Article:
Branching amplification

Consists of the nucleation of new actin microfilaments from the existing sides of F-actin. The cell employs Arp2/3 complex to temporarily bind to existing polymers at a 70° angle. The Arp2/3 complex then elongates into a filamentous branch that proves essential for intracellular reorganization through cytoskeletal changes.[8] This change in infrastructure may alter cell shape and behavior and is often used to transport vesicles, pathogens, or other related structures.[1]

Actin filament crosslinking

Results in the overall stabilization of the actin filament network. The cell utilizes crosslinking proteins are various sizes to accomplish different means of stability within the binding network. Relatively small ABP's such as scruin, fimbrin, and espin function by solidifying actin filament bundles.[1] Larger ABPs that exhibit coil-like qualities such as filament function in the promotion of orthogonal organization. As a whole, actin crosslinking provides framework for which the cell may transport signaling intermediates needed for other steps within the actin remodeling cycle.[3]

Actin filament contraction and cargo motoring

Represents the ability for the actin filament network to react to environmental conditions and respond through various forms of vesicle and signal trafficking. Most commonly, the myosin protein exists as a "motor" that escorts cellular "cargo" throughout the cell. Myosin, primarily Myosin II, is also essential to the generation of contractile forces amongst the actin filaments.[1]

Membrane attachment to actin network

Attachment of the actin-orthogonal network to the cell's membrane proves essential to the locomotion, shape, and mechanical function of the cell. The dynamic nature of a cell remains directly related to the actin-filament network's ability to respond to the contractile forces that result from environmental and internal cues.[4]

Actin filament disassembly

The immobilization by interpenetration of actin filaments results from two distinct ABP families. The gelsolin protein family is believed to be the most efficient in the disruption of actin filaments and is considered a "strong severing protein". These proteins respond to an increase in Ca2+ and cap the "barbed end" of the recently severed F-actin.[8] The increased level of Ca2+ may also destabilize the actin-filament network by interfering with the binding of crosslinking proteins.[6] The ADF/Cofilin protein family also serves to severe actin-filament networks through the weak severing of actin networks. This form of weak severing does not tightly cap the "barbed ends" but does allow for the disassociation of actin monomers and thus the disassembly of F-actin.[3]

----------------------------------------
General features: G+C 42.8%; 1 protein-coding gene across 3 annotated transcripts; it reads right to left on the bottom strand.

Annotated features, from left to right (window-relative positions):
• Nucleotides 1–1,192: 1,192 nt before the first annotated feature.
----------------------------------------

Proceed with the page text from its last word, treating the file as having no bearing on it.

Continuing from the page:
Monomer sequestration that prevents spontaneous nucleation

Exists as the turnover point in the actin remodeling cycle. The proteins thymosin and profilin prevent the spontaneous nucleation of new actin trimers. The absence or inhibition of these proteins results in the cell's ability to commence the actin remodeling cycle and produce elongated F-actin.[1]

See also edit

References edit

  1. ^ a b c d e f g h i j k Thomas P. Stossel; Gabriel Fenteany; John H. Hartwig (2006). "Cell surface actin remodeling" (PDF). Journal of Cell Science. 119 (Pt 16): 3261–3264. doi:10.1242/jcs.02994. PMID 16899816. S2CID 30606964. Archived from the original (PDF) on 2010-06-18.
  2. ^ a b c d Amon; Berk; Bretscher; Kaiser; Krieger; Lodish; Ploegh; Scott (2013). Molecular Cell Biology (Seventh ed.). New York: W.H Freeman and Company. pp. 775–815. ISBN 978-1-4292-3413-9.
  3. ^ a b c d Begg, DA; Rodewald, R; Rebhun, LI (1 December 1978). "The visualization of actin filament polarity in thin sections. Evidence for the uniform polarity of membrane-associated filaments". The Journal of Cell Biology. 79 (3): 846–852. doi:10.1083/jcb.79.3.846. PMC 2110270. PMID 569662.
  4. ^ a b c Kuhn, JR; Pollard, TD (February 2005). "Real-Time Measurements of Actin Filament Polymerization by Total Internal Reflection Fluorescence Microscopy". Biophysical Journal. 88 (2): 1387–1402. Bibcode:2005BpJ....88.1387K. doi:10.1529/biophysj.104.047399. PMC 1305141. PMID 15556992.
  5. ^ Rottner, Klemens; Stradal, Theresia E.B. (2011). "Actin dynamics and turnover in cell motility". Current Opinion in Cell Biology. 23 (5): 569–578. doi:10.1016/ PMID 21807492.
  6. ^ a b c Nicholson-Dykstra, S; Higgs, HN; Harris, ES (10 May 2005). "Actin Dynamics: Growth from Dendritic Branches". Current Biology. 15 (9): R346–R357. doi:10.1016/j.cub.2005.04.029. PMID 15886095. S2CID 16997184.
  7. ^ Roselli, N; Castagnino, A; Pontrelli, G; Natalini, R; Barakat, A.I. (July 2022). "Modeling ATP-mediated endothelial cell elongation on line patterns". Biomechanics and Modeling in Mechanobiology. doi:10.1007/s10237-022-01604-2. PMC 9626447. PMID 35902488.
  8. ^ a b Kalwat, MA; Thurmond, DC (23 August 2013). "Signaling mechanisms of glucose-induced F-actin remodeling in pancreatic islet β cells". Experimental & Molecular Medicine. 45 (37): e37. doi:10.1038/emm.2013.73. PMC 3789261. PMID 23969997.